The ever present phrase in the ether is disruption. If your not disrupting—you’re not doing it right.
The term has been punkishly appropriated for the 21st century. Gone are the [wonderful] times of punk and anarchy we now have the networked power to disrupt culture en masse. But how do we do we wield this power for positive change?
Disruption is not purely about controlling current systems and beliefs, though to offer an alternative that uses existing models in evolutionary ways. As Greg Satell’s remarks in his recent article “This shift itself is apolitical, amoral. That’s why there can be both disruptors that set out to destroy, and disruptors that aim to create. The former are ego driven, seeking to replace the powers that be with a different version more to their liking. The latter are inclusive, working to create an alternative that outperforms the pre-existing model.”
Greenpeace in their award winning campaign against Shell and Lego does just this—it shifts an existing model into a ‘version more to their liking’. This power can be extremely provocative though fraught with side effects when offered without an alternative. Greenpeace (and other organisations with any agenda) does continue disrupt current systems flawlessly using existing technologies for mass exposure though offers no real alternative other than bullying Lego into ‘Ending its partnership with Shell’.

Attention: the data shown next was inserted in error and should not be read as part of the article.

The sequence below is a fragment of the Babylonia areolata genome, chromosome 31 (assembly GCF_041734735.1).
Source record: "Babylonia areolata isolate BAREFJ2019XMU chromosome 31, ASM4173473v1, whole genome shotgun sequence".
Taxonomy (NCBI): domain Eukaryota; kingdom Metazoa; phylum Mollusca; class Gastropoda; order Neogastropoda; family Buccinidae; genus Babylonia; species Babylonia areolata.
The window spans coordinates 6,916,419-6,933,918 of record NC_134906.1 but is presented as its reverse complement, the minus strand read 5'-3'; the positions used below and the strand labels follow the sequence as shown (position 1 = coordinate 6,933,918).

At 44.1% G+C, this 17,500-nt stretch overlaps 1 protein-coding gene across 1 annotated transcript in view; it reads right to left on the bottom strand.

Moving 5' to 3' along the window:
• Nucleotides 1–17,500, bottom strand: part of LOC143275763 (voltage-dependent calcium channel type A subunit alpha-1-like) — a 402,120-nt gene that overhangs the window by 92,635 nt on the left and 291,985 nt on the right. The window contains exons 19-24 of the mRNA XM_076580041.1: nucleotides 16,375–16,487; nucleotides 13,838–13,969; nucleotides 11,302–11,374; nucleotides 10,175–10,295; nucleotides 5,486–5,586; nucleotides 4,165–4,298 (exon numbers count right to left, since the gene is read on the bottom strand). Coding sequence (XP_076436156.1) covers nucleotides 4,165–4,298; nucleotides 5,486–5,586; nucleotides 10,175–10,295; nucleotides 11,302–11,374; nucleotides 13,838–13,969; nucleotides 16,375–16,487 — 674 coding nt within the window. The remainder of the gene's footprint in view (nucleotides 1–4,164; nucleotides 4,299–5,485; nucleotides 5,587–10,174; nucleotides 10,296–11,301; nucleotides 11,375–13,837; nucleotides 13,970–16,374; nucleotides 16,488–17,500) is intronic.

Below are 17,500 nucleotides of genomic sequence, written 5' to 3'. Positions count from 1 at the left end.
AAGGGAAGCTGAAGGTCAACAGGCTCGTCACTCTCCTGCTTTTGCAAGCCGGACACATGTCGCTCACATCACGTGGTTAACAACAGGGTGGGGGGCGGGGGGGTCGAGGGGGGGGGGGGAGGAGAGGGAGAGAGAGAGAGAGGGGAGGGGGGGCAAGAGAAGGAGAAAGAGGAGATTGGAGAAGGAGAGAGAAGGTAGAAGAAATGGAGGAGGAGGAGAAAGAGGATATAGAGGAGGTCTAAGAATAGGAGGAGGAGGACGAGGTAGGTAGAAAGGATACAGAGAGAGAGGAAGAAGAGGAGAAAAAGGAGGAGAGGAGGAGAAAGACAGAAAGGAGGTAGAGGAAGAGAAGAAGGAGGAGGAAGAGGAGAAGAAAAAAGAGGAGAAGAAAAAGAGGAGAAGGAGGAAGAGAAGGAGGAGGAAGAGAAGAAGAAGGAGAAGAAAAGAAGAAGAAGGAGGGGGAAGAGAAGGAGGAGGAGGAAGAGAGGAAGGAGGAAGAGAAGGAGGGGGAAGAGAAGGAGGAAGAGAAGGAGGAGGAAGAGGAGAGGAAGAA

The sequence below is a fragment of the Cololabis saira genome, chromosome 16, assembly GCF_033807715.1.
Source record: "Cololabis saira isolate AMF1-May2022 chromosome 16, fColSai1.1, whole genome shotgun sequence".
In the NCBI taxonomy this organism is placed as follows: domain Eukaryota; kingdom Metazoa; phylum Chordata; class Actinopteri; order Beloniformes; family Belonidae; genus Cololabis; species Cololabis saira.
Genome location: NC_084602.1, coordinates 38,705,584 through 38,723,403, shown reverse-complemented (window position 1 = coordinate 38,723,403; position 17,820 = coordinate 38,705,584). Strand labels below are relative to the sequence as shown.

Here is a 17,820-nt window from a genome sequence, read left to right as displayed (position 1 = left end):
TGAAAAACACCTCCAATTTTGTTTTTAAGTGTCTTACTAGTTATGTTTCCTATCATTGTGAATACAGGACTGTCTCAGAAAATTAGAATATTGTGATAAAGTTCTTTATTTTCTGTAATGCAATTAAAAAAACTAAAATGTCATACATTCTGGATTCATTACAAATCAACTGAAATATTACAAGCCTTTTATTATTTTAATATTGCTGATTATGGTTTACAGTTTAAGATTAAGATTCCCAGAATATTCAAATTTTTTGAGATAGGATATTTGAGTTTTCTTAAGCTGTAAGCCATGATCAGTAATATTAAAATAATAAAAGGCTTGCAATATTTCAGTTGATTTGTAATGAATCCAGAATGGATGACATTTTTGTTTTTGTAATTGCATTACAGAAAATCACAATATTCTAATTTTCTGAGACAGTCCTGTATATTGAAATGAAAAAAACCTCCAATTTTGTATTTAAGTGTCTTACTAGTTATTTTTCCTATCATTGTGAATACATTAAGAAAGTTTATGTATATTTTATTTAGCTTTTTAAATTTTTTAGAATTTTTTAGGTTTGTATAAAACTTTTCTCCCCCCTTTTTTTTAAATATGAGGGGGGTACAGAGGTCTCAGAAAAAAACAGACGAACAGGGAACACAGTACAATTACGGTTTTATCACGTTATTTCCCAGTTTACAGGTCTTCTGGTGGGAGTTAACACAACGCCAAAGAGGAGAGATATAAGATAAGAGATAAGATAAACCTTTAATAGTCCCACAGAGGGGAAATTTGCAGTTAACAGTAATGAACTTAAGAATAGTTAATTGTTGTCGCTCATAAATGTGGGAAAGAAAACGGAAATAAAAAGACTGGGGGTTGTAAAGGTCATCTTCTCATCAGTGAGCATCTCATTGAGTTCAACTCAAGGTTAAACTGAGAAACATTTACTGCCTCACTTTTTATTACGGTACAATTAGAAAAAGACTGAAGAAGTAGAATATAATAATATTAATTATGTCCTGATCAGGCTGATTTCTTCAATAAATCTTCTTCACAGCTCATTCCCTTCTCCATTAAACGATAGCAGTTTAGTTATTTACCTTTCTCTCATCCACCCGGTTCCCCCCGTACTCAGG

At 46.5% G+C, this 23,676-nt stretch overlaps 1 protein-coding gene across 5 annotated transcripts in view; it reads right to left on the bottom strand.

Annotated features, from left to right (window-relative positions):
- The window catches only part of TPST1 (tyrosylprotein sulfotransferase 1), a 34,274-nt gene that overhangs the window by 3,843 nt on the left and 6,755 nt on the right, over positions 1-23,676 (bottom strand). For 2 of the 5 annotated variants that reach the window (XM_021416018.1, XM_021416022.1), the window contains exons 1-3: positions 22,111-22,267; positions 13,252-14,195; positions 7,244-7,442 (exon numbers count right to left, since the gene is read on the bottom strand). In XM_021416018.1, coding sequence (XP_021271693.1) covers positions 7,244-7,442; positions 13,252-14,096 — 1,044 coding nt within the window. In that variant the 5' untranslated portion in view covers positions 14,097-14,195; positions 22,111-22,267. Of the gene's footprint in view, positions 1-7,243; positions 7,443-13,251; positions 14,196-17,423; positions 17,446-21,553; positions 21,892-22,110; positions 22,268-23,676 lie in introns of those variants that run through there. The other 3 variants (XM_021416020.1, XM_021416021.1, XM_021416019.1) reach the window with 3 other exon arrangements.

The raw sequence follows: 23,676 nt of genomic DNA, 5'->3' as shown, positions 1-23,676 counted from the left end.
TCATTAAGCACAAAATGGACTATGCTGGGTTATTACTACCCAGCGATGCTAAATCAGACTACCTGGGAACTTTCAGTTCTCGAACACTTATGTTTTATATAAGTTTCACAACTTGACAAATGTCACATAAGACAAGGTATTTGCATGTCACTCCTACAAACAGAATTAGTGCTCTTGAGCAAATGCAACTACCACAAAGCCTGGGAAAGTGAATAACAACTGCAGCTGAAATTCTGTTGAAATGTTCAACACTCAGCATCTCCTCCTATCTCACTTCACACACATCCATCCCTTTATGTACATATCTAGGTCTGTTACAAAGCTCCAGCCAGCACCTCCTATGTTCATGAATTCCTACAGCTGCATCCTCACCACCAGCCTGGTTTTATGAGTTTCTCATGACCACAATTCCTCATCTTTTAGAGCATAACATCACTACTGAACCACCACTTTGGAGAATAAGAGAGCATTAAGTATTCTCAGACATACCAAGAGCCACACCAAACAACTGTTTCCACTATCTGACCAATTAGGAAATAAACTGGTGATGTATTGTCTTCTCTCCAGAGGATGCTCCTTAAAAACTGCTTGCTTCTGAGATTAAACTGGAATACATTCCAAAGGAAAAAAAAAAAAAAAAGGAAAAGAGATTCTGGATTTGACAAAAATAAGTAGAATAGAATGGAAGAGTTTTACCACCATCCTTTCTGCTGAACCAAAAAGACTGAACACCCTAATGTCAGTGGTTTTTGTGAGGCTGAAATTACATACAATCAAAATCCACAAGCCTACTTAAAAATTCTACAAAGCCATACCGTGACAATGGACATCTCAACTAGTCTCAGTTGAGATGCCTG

The concern surrounds organisations using power and influence to bully other organisations into shifting existing models. When vigilante organisations assert power to create a ‘version more to their liking’ rather than ‘working to create an alternative that outperforms the pre-existing model’ the consequences are immeasurable and volatile.